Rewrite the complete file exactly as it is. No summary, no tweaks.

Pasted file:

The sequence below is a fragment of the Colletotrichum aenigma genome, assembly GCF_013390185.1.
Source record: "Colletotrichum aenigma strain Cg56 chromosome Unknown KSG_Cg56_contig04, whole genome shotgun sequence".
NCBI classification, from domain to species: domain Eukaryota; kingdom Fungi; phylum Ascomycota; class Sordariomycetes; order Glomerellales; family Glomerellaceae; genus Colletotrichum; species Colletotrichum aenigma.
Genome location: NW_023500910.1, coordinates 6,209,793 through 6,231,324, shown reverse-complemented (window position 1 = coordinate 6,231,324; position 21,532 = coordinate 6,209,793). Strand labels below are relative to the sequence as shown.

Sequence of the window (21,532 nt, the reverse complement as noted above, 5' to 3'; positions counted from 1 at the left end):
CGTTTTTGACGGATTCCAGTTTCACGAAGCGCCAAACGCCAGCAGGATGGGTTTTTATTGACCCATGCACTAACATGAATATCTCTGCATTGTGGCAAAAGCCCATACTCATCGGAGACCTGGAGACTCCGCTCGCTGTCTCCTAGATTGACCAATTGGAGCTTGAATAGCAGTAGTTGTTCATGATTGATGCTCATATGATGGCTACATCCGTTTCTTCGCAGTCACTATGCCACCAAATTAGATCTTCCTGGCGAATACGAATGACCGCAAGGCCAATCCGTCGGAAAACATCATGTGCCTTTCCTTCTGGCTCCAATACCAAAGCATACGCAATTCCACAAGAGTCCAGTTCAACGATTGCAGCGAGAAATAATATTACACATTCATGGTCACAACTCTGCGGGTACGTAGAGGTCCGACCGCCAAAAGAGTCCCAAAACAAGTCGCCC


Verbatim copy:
The sequence below is a fragment of the Colletotrichum aenigma genome, assembly GCF_013390185.1.
Source record: "Colletotrichum aenigma strain Cg56 chromosome Unknown KSG_Cg56_contig04, whole genome shotgun sequence".
NCBI classification, from domain to species: domain Eukaryota; kingdom Fungi; phylum Ascomycota; class Sordariomycetes; order Glomerellales; family Glomerellaceae; genus Colletotrichum; species Colletotrichum aenigma.
Genome location: NW_023500910.1, coordinates 6,209,793 through 6,231,324, shown reverse-complemented (window position 1 = coordinate 6,231,324; position 21,532 = coordinate 6,209,793). Strand labels below are relative to the sequence as shown.

Sequence of the window (21,532 nt, the reverse complement as noted above, 5' to 3'; positions counted from 1 at the left end):
CGTTTTTGACGGATTCCAGTTTCACGAAGCGCCAAACGCCAGCAGGATGGGTTTTTATTGACCCATGCACTAACATGAATATCTCTGCATTGTGGCAAAAGCCCATACTCATCGGAGACCTGGAGACTCCGCTCGCTGTCTCCTAGATTGACCAATTGGAGCTTGAATAGCAGTAGTTGTTCATGATTGATGCTCATATGATGGCTACATCCGTTTCTTCGCAGTCACTATGCCACCAAATTAGATCTTCCTGGCGAATACGAATGACCGCAAGGCCAATCCGTCGGAAAACATCATGTGCCTTTCCTTCTGGCTCCAATACCAAAGCATACGCAATTCCACAAGAGTCCAGTTCAACGATTGCAGCGAGAAATAATATTACACATTCATGGTCACAACTCTGCGGGTACGTAGAGGTCCGACCGCCAAAAGAGTCCCAAAACAAGTCGCCC